The National Transportation Safety Board has formally recommended a ban on the use of cell phones and other mobile electronic devices by commercial truck drivers while driving. While this does not have the force of law, the recommendation follows on a prior recommendation to ban text messaging by truck drivers. The Washington DC Injury Lawyer Blog previously reported on how this led to a formal ban by the federal government on texting by commercial truckers. Nineteen U.S. states and the District of Columbia already ban all drivers from texting while driving. The federal texting rule for truckers, set by the Federal Motor Carrier Safety Administration, carries fines of up to $2,750 per incident. The NTSB recommendation on cell phone use is likely to lead to similar rules regarding cell phone use.
The NTSB recommendation resulted from its investigation into a tragic crash on Interstate 65 in Kentucky last year in which a commercial truck driver veered across the median of the highway into oncoming traffic and struck a van carrying a total of 12 people. The crash killed the truck driver, the van driver, and nine of the van’s occupants. Two children in the van were reported to have been saved by their child-restraint systems. The investigation concluded that the truck driver’s distraction from use of a cell phone, combined with fatigue, caused the crash. Investigators found that the truck driver had used his phone for calls and text messages while driving 69 times during the previous 24-hour period. Road conditions, weather, and driver health issues did not play any role in the accident, according to investigators.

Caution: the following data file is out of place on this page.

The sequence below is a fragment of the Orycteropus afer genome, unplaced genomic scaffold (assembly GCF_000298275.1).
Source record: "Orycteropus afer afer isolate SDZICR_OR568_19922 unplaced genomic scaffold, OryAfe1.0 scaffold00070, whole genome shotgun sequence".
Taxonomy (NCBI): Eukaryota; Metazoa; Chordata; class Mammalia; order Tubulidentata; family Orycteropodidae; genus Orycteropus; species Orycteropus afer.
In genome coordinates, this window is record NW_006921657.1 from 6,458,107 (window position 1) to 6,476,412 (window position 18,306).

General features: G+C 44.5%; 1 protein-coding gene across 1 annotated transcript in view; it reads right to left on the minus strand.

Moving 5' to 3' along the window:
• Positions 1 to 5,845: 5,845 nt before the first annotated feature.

The National Transportation Safety Board is an independent agency of the United States government, formed in 1967 and tasked with investigating accidents in the civil transportation system. It investigates certain types of car and truck accidents. Since the accident in Kentucky occurred on an interstate highway, which is partly administered by the federal government, it came under the NTSB’s jurisdiction. The NTSB also investigates aviation, marine, shipping, pipeline, and railroad accidents. The agency lacks the legal authority by itself to create laws or rules, but its system of recommendations frequently leads to the adoption of new safety regulations. In it 44-year history, it has issued over 13,000 recommendations.